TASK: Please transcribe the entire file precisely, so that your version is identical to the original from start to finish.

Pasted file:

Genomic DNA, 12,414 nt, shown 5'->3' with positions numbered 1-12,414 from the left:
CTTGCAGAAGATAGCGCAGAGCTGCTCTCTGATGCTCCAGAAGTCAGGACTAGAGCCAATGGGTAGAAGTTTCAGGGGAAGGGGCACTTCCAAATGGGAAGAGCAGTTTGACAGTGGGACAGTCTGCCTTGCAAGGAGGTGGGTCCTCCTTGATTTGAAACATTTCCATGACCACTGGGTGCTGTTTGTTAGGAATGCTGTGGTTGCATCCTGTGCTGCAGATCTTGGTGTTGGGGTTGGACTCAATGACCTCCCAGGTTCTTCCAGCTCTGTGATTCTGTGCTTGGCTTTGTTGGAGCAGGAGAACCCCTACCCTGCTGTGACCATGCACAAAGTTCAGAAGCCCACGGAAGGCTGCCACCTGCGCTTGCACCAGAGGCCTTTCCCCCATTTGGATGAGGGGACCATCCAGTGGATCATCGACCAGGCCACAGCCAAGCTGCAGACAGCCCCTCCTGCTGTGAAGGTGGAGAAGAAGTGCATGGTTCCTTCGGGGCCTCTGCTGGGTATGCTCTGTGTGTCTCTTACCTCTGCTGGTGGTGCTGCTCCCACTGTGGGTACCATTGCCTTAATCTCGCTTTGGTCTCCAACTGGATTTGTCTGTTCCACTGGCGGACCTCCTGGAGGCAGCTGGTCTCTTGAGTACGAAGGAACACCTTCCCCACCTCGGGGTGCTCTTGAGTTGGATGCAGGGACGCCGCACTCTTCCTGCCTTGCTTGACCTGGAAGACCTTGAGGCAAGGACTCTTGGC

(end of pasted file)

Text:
Genomic DNA, 12,414 nt, shown 5'->3' with positions numbered 1-12,414 from the left:
CTTGCAGAAGATAGCGCAGAGCTGCTCTCTGATGCTCCAGAAGTCAGGACTAGAGCCAATGGGTAGAAGTTTCAGGGGAAGGGGCACTTCCAAATGGGAAGAGCAGTTTGACAGTGGGACAGTCTGCCTTGCAAGGAGGTGGGTCCTCCTTGATTTGAAACATTTCCATGACCACTGGGTGCTGTTTGTTAGGAATGCTGTGGTTGCATCCTGTGCTGCAGATCTTGGTGTTGGGGTTGGACTCAATGACCTCCCAGGTTCTTCCAGCTCTGTGATTCTGTGCTTGGCTTTGTTGGAGCAGGAGAACCCCTACCCTGCTGTGACCATGCACAAAGTTCAGAAGCCCACGGAAGGCTGCCACCTGCGCTTGCACCAGAGGCCTTTCCCCCATTTGGATGAGGGGACCATCCAGTGGATCATCGACCAGGCCACAGCCAAGCTGCAGACAGCCCCTCCTGCTGTGAAGGTGGAGAAGAAGTGCATGGTTCCTTCGGGGCCTCTGCTGGGTATGCTCTGTGTGTCTCTTACCTCTGCTGGTGGTGCTGCTCCCACTGTGGGTACCATTGCCTTAATCTCGCTTTGGTCTCCAACTGGATTTGTCTGTTCCACTGGCGGACCTCCTGGAGGCAGCTGGTCTCTTGAGTACGAAGGAACACCTTCCCCACCTCGGGGTGCTCTTGAGTTGGATGCAGGGACGCCGCACTCTTCCTGCCTTGCTTGACCTGGAAGACCTTGAGGCAAGGACTCTTGGC